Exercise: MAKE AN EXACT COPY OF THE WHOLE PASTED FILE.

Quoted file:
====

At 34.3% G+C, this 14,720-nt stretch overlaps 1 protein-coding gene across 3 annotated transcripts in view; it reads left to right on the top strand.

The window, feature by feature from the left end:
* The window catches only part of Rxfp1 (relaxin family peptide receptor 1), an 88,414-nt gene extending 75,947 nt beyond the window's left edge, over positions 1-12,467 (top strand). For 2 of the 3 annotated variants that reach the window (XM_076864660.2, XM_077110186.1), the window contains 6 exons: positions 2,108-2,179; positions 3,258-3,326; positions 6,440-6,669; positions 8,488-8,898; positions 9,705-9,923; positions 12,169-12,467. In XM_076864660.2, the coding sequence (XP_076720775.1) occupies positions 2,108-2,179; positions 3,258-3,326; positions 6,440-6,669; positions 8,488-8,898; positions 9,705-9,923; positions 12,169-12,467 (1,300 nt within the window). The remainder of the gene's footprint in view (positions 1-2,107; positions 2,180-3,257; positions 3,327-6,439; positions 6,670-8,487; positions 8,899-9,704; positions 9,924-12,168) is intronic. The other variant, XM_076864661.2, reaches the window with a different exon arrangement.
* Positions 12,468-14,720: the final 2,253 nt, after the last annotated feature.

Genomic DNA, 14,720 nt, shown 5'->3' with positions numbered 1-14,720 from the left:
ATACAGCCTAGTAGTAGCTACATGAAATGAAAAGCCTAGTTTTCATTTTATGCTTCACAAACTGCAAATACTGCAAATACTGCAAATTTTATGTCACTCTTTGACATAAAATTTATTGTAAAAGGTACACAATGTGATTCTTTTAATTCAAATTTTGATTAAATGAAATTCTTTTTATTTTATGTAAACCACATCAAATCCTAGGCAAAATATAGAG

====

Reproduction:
At 34.3% G+C, this 14,720-nt stretch overlaps 1 protein-coding gene across 3 annotated transcripts in view; it reads left to right on the top strand.

The window, feature by feature from the left end:
* The window catches only part of Rxfp1 (relaxin family peptide receptor 1), an 88,414-nt gene extending 75,947 nt beyond the window's left edge, over positions 1-12,467 (top strand). For 2 of the 3 annotated variants that reach the window (XM_076864660.2, XM_077110186.1), the window contains 6 exons: positions 2,108-2,179; positions 3,258-3,326; positions 6,440-6,669; positions 8,488-8,898; positions 9,705-9,923; positions 12,169-12,467. In XM_076864660.2, the coding sequence (XP_076720775.1) occupies positions 2,108-2,179; positions 3,258-3,326; positions 6,440-6,669; positions 8,488-8,898; positions 9,705-9,923; positions 12,169-12,467 (1,300 nt within the window). The remainder of the gene's footprint in view (positions 1-2,107; positions 2,180-3,257; positions 3,327-6,439; positions 6,670-8,487; positions 8,899-9,704; positions 9,924-12,168) is intronic. The other variant, XM_076864661.2, reaches the window with a different exon arrangement.
* Positions 12,468-14,720: the final 2,253 nt, after the last annotated feature.

Genomic DNA, 14,720 nt, shown 5'->3' with positions numbered 1-14,720 from the left:
ATACAGCCTAGTAGTAGCTACATGAAATGAAAAGCCTAGTTTTCATTTTATGCTTCACAAACTGCAAATACTGCAAATACTGCAAATTTTATGTCACTCTTTGACATAAAATTTATTGTAAAAGGTACACAATGTGATTCTTTTAATTCAAATTTTGATTAAATGAAATTCTTTTTATTTTATGTAAACCACATCAAATCCTAGGCAAAATATAGAG